By this time next year, Waconia is likely to be using stormwater instead of drinking water to sprinkle its major complex of softball and baseball fields.

The city recently learned it will receive a $400,000 grant from the Metropolitan Council for the innovative water reuse project, the first of its kind in Carver County.

The regional planning agency also awarded a $350,000 grant to the Vermillion River Watershed Joint Powers Organization to address local flooding and surface water runoff problems at the Minnesota Zoo in Apple Valley.

The grants are part of the Met Council's initiative to find solutions to reduce stormwater runoff and improve surface water quality throughout the metro area.

"Both of these projects have great potential for success, and we hope will encourage other communities to try similar approaches and build on the experience of these projects," said Judy Sventek, manager of water resources assessment at the Met Council.

In Waconia, the grant will cover slightly less than half the cost of a project to capture untreated stormwater and reuse it to irrigate the nine ball fields within Brook Peterson Community Park. The county will contribute $50,000, while the rest will be paid by the city, which is overseeing work on the project.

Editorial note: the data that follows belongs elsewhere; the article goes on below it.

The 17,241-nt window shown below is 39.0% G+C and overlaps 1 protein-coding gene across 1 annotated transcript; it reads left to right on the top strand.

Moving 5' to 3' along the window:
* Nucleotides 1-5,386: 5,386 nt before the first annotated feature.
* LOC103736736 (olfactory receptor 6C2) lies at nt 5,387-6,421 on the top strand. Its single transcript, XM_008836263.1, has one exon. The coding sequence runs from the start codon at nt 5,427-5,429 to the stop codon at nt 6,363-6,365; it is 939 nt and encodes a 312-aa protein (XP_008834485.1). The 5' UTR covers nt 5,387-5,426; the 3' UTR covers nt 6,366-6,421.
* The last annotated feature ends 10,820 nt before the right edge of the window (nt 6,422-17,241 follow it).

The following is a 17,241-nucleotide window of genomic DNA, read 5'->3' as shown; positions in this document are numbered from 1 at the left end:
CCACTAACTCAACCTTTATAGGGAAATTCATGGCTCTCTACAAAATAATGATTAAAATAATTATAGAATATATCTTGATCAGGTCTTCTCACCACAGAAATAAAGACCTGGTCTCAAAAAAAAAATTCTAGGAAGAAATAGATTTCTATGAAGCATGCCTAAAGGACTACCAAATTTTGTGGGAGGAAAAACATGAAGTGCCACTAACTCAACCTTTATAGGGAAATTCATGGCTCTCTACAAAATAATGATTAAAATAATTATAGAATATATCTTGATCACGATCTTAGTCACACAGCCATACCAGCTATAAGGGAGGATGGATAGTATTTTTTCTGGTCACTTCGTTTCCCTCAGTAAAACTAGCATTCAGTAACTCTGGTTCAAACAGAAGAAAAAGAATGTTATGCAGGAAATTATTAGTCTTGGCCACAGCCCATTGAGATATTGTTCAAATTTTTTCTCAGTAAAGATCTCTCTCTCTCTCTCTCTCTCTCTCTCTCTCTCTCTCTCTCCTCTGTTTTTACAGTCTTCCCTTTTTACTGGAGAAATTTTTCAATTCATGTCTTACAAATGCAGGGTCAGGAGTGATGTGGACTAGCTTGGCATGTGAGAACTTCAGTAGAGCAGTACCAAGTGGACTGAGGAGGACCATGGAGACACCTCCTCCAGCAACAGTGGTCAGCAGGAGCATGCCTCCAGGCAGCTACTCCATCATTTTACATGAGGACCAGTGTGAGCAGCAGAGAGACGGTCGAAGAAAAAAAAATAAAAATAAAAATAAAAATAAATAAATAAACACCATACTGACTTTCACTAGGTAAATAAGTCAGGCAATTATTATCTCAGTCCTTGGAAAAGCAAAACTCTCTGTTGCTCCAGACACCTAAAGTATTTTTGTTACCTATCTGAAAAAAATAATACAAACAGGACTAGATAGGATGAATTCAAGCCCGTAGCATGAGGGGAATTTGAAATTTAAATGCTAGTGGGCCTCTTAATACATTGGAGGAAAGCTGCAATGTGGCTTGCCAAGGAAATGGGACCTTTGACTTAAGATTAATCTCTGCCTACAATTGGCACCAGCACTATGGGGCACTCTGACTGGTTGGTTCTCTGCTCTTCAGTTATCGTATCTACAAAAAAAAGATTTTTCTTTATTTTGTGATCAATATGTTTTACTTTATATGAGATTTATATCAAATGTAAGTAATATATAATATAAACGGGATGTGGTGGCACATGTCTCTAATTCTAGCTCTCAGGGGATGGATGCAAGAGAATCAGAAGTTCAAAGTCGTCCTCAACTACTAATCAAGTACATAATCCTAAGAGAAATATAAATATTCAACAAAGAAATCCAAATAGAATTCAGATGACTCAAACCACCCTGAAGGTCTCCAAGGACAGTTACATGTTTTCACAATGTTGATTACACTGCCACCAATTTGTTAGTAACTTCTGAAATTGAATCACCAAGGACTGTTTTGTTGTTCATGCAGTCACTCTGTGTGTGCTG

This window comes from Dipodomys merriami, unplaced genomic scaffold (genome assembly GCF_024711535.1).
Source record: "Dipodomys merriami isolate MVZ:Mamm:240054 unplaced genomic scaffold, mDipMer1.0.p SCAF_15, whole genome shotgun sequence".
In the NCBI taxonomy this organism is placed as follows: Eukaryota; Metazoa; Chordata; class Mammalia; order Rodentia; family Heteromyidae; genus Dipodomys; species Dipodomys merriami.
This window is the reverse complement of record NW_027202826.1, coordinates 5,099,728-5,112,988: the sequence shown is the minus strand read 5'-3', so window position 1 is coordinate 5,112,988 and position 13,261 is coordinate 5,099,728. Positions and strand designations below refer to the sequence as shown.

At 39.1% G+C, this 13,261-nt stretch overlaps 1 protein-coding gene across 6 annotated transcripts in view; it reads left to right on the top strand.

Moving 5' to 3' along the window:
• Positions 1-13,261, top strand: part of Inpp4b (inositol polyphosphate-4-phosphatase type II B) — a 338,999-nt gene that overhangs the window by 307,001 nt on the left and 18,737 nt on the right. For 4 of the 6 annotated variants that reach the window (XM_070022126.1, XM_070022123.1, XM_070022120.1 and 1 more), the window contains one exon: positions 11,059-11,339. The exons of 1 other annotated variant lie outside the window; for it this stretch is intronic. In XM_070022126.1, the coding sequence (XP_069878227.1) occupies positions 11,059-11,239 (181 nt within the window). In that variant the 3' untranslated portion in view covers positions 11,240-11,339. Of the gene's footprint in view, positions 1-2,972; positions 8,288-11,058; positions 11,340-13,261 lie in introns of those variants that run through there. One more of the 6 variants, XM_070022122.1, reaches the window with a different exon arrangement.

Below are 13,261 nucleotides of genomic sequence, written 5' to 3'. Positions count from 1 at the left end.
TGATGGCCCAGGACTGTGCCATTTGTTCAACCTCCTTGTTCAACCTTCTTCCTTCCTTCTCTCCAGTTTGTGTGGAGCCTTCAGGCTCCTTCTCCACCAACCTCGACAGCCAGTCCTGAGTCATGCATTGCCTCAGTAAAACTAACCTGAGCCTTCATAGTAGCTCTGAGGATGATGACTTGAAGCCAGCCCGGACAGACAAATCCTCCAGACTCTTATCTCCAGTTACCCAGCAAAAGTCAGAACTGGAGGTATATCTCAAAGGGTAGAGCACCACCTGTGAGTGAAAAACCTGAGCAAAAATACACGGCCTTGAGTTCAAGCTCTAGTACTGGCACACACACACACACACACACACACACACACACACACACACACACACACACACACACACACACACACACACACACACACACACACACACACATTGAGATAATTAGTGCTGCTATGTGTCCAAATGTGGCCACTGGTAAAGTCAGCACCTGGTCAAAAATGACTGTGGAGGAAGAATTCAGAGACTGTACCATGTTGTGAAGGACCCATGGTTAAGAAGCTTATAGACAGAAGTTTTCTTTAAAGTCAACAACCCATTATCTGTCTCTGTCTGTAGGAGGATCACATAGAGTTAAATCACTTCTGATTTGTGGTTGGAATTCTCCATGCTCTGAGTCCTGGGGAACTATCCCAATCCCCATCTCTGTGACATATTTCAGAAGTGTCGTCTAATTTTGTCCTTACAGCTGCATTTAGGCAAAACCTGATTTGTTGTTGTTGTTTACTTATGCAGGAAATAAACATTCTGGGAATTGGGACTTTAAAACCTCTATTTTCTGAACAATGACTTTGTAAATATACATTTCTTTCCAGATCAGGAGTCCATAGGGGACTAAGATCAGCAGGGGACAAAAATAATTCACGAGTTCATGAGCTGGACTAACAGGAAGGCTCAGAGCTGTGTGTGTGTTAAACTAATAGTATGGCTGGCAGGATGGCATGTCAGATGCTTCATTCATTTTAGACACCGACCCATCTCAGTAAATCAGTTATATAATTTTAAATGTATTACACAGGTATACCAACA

The project will allow water to be drawn from two local ponds and conveyed to an existing irrigation system to service 252 acres, including the more than 80 acres of ball fields. Reusing the stormwater will save about 22,000 gallons of potable water per day during the summer.

The project not only will conserve drinking water that would otherwise be used on the fields, but will create a local stormwater reuse utility network that will allow neighboring private landowners to tap into the reuse system.

Work on the project is expected to begin this fall and be completed by next summer in coordination with improvements along Hwy. 5 through Waconia, said Craig Eldred, the city's public services director.

Eldred said the city will see if it can replicate similar stormwater reuse projects elsewhere in Waconia.

At the zoo, one project being considered would collect water from the roof of the Tropical Building to water plant exhibits inside the building while reducing stormwater flowing to a pond near the building.

As in Waconia, a key element of the zoo project will be its public visibility in a high-traffic area, serving the Met Council's goal of improving public education on stormwater issues.